• 73. A file title using this hierarchy would appear as HUMAN RESOURCES - OH&S - INSPECTIONS. This is a typical functional title and the activity taking place, the ‘ inspection of the workplace ’, is classified at the subject level rather than the activity/ functional level 5002 (3) Planning for the Records Management Function Example of Function-Based Classification
    • 74.
      • It may be advisable to establish a Records Advisory Committee to advise, support and guide the Information Resource Manager and serve as a link among the users (both internal and the public-at-large), member of staff working in the records and information unit (service provider), information technology unit, and senior management.
      • Other Strategies:
      • - Internal Records Liaison System
      • - Public Service-Wide Steering Committee for RM
      5002 (4) Planning for the Records Management Function
    • 75. 5002 (4) Planning for the Records Management Function
      • Marketing is one of the most important aspects of a successful records-management programme.
      • As in any other service, developing and implementing a sales program takes active effort.
    • 76.
      • The 6 ‘ P s’ of a Marketing Strategy
      • Products and service – files, documents and delivery of other core RM services;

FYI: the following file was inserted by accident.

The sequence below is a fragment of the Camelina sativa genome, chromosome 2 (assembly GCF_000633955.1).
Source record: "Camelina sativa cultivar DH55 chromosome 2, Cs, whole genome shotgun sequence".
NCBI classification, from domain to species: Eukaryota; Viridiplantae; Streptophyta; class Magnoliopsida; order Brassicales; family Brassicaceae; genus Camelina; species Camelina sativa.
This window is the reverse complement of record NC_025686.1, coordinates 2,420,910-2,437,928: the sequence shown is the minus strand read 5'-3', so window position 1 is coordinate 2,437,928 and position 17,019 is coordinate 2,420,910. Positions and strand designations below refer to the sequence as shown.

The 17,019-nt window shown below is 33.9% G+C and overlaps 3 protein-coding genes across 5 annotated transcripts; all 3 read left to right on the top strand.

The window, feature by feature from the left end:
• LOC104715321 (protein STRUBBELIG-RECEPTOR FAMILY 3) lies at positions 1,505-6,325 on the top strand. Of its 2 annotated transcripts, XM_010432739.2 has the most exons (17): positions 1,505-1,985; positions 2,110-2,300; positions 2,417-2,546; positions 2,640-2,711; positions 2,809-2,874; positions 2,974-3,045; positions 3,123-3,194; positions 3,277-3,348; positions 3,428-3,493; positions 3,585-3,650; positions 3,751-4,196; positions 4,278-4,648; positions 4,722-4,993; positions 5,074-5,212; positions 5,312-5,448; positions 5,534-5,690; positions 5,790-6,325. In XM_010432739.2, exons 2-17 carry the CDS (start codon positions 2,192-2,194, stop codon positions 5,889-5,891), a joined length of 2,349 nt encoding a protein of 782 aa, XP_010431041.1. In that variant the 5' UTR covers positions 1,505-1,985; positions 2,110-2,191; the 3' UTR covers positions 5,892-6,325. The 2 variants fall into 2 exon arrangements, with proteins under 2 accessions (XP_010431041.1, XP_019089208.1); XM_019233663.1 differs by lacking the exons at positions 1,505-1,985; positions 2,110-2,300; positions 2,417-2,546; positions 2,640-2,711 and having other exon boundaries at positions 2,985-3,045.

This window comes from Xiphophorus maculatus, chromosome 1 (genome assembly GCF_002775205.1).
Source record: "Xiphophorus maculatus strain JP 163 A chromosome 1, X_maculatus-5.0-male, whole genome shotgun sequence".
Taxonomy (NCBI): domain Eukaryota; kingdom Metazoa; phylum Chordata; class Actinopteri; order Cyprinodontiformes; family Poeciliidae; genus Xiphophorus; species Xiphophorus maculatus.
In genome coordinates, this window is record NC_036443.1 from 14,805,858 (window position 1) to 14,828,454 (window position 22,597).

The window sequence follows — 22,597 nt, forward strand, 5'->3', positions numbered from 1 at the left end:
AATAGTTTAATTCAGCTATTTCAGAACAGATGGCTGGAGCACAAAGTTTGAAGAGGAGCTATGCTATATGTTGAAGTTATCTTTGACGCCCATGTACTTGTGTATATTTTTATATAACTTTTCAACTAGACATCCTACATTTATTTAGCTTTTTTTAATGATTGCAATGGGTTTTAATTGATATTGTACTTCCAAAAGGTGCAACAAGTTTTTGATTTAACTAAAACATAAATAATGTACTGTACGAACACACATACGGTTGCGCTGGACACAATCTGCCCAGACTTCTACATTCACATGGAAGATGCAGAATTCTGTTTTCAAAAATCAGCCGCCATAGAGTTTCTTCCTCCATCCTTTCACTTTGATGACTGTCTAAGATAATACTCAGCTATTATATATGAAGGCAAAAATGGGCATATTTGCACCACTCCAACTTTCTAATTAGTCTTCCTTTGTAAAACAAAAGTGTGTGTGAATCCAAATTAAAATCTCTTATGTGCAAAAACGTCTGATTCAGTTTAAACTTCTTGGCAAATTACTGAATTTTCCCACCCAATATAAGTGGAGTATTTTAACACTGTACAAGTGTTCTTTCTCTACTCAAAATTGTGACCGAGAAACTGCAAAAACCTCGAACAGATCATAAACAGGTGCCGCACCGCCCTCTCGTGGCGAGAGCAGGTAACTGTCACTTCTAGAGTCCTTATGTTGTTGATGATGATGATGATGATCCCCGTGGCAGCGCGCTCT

• People – both internal/ external and what their individual needs are and segment them;
      • Place (distribution environment) – area must be clean and profession
      • Promotion – take advantage of professional groupings (networking) and their RM activities e.g.; RIM Month, to promote the RM Unit as well building capacity via RM courses, seminars etc.
      • Price – investigate the cost of the services being provided to the organization, especially demonstrate evidence of cost saving and providing real returns to the organization
      • Package – the environment, ergonomics, treatment (customer service).
    • 77. 5002 (6) Planning for the Records Management Function
      • Yes, but show me how…
      • Get a Champion
      • Keep abreast of developments in Records and Information Management
      • Increase your knowledge of the organization’s needs and activates that it is involved with
      • Build capacity ‘evangelize’ the rest of the organization on Records Management
      • Walk the ‘ walk ’ and ‘ talk the talk ’ - make sure you are a good manager of information yourself!
    • 78. Questions
    • 79. Thank You
      • Want to know more
      • About Records?
      • http://www.lorsonresources.com/seminar1.asp
      • Contact :
      • Emerson O. Bryan
      • Alternate Emails:
      • [email_address]
      • [email_address]
      • Tel: +1246 430 1696 Fax: +1246 228 9528